Which banned book am I? How many banned books have I read? How well do I know my banned books? How scandalous is my reading history? Banned Books Week raises a lot of questions (and eyebrows) annually. In the midst of all the events, media coverage, infographics, lists and quizzes, I found myself collecting some words of Banned Books Week wisdom during the past few days.
But let's begin with this year's epically bad timing prize, which goes to Highland Park High School in Texas, where seven titles assigned as required class reads were suspended on the ironic eve of Banned Books Week after parents complained about content. In addition to Garth Stein's The Art of Racing in the Rain (which students were reading at the time of the ban), the list includes The Glass Castle by Jeannette Walls, who is scheduled to be keynote speaker at the district's annual literary festival in February. Ouch.
"My book has ugly elements to it, but it's about hope and resilience, and I don't know why that wouldn't be an important message," Walls said. "Sometimes you have to walk through the muck to get to the message.... What I worry is that in order to protect them, we may be taking away the tools they need to protect themselves later on."
In keeping with the spirit of autumn, here are a few more Banned Books Week quotes I harvested:
Benjamin Rybeck, event coordinator at Brazos Bookstore, Houston, Tex.: "I wrote about The Giver. It seems to me that the exact kind of young-adult novel that gets banned for being 'dangerous' ends up being the exact kind of novel that would wind up making a teenager read more books, and read more deeply. I don't know if it's my favorite banned book, but I remember reading it as a teenager and being kind of blown away, not knowing books could ask darker or stranger questions."
Tony Diaz of Librotraficante: "Every week is banned books week for Chicanos.... The Arizona book banners aren't afraid that the next Julius Caesar will simply go by the name 'Julio.' They're scared that their next governor might."
Carolyn Chipley-Foster, media specialist at Muriel Williams Battle High School, Columbia, Mo., which is rewarding students who check out one of its top 10 banned books: "We support everyone's right to read and believe in the power of change that books can bring. We like to bring in new ideas and share ideas so that students can have the opportunity to grow their brains."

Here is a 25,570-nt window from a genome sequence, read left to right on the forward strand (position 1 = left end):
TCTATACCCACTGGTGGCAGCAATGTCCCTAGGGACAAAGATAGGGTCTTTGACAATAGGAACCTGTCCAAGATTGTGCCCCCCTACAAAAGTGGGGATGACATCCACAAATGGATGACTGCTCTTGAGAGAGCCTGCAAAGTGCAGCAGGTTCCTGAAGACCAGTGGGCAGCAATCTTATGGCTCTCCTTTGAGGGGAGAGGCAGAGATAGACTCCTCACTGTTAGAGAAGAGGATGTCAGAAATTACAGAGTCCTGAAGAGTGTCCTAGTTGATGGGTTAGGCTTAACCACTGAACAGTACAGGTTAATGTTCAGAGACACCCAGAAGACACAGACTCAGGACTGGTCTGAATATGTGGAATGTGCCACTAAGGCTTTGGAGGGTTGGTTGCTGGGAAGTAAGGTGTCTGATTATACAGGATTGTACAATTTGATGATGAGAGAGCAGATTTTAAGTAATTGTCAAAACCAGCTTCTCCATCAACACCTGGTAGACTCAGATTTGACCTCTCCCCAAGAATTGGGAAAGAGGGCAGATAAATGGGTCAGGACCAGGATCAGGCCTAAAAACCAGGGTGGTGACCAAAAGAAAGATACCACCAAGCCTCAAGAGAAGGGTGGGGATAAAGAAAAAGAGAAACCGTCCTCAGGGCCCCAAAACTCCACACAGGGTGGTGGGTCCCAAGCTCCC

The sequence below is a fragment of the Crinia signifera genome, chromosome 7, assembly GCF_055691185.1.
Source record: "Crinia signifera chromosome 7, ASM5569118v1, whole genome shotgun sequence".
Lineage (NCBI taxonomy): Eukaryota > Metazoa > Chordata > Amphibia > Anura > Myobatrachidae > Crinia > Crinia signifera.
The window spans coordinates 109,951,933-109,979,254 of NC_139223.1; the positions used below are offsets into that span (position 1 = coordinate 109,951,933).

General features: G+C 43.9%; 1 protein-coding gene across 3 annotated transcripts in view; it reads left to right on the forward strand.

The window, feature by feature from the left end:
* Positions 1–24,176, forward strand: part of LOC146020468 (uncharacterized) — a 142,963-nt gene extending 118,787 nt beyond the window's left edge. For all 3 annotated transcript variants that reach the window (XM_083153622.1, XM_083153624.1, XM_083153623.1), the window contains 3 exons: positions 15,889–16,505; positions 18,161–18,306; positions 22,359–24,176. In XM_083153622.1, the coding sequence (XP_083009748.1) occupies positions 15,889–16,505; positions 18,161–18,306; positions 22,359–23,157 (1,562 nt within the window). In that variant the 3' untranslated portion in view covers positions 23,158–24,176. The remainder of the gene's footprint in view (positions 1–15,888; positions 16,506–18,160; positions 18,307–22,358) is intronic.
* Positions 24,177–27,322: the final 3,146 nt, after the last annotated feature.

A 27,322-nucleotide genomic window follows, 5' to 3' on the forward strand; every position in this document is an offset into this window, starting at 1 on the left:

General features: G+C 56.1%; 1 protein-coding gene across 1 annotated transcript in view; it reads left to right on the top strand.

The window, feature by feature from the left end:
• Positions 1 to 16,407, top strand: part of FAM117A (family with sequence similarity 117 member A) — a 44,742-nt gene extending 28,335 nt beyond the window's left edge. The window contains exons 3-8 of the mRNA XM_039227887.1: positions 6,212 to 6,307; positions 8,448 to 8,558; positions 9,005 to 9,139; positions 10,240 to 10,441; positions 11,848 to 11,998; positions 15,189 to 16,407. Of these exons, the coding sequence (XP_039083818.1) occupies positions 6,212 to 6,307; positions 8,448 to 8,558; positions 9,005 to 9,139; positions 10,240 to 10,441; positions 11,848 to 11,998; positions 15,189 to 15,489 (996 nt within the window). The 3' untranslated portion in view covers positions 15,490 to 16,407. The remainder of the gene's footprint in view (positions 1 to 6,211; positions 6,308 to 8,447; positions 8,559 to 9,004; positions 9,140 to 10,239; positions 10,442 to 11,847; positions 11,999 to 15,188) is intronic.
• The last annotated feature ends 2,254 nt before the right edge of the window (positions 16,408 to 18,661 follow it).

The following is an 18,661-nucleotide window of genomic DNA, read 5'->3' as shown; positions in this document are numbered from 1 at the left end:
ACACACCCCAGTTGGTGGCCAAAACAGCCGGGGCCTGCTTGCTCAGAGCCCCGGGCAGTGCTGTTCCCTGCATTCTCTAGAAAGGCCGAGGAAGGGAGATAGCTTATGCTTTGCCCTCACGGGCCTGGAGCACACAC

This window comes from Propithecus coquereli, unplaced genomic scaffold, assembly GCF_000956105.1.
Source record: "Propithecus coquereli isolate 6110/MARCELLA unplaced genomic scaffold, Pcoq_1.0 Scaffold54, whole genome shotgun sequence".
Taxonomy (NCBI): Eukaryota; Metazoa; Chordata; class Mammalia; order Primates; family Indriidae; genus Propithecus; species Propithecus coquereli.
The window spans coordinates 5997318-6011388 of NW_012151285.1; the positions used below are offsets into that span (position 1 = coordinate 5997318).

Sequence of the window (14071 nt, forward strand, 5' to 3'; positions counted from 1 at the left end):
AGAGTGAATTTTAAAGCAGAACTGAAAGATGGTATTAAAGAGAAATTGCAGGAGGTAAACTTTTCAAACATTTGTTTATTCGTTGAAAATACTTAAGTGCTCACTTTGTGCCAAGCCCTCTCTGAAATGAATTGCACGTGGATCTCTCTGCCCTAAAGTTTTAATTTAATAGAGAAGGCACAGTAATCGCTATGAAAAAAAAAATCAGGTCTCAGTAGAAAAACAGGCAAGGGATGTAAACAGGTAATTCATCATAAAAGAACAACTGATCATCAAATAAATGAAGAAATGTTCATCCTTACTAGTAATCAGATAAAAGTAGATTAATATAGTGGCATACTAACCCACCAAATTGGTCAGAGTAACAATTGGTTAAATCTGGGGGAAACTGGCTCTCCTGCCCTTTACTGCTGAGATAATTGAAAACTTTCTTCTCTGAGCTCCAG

Dav Pilkey, author of the Captain Underpants series (#1 on the ALA's most banned and challenged book list): "So what's the big deal? Well, most of it boils down to the fact that not every book is right for every person. There are some adults out there who are not amused by the things that make most children laugh, and so they try to stomp these things out. We've all met people like that, haven't we?"
Jeff Smith, author of the graphic album series BONE (#10 on the 2013 list): "Reading lets our imagination grow, and helps us find the paths that will inspire us for the rest of our lives. That kind of inspiration should never be taken away. But when a book is banned, that's exactly what happens."
David L. Ulin in Jacket Copy: "First, I think, we must acknowledge that books can be dangerous.... When a parent group goes after Dav Pilkey, for instance--or John Green, or Toni Morrison--it's not necessarily because they're ignorant, that if they knew more, or understood more, they would see things through a more accepting lens. They understand the power of books and are reacting to it, if not in the manner we might prefer."
Laila Lalami at the PEN America website: "I wonder if the deeper reason for the ban is that The Bluest Eye makes some people uncomfortable. It says plainly what many among us refuse to admit: that our aesthetics are not entirely our own, but are at least in part a function of the racist culture in which we live.... Rather than 'protecting' high school students from The Bluest Eye, educators can use the novel to start discussions about body image, self-esteem and the power of cultural narrative."
I'll end with a little historical perspective from a September 1936 New York Times article on the removal of novels by Victor Hugo and Alexander Dumas from the required reading list at three high schools in Bridgeport, Conn.
"I feel it is rather ridiculous to deprive children of very fine pieces of literature because one particular sect has some objections to a few passages," said Mrs. William Cohn, president of the Parent-Teacher Association. "I looked at the books last night after I learned they had been removed from the list. There are a few things which if you are very fussy, might be objected to, but the good features of the books, the beauty of the literature, far over-balance the objectionable." Or, to be more succinct, FREADOM. --Published by Shelf Awareness, issue #2351.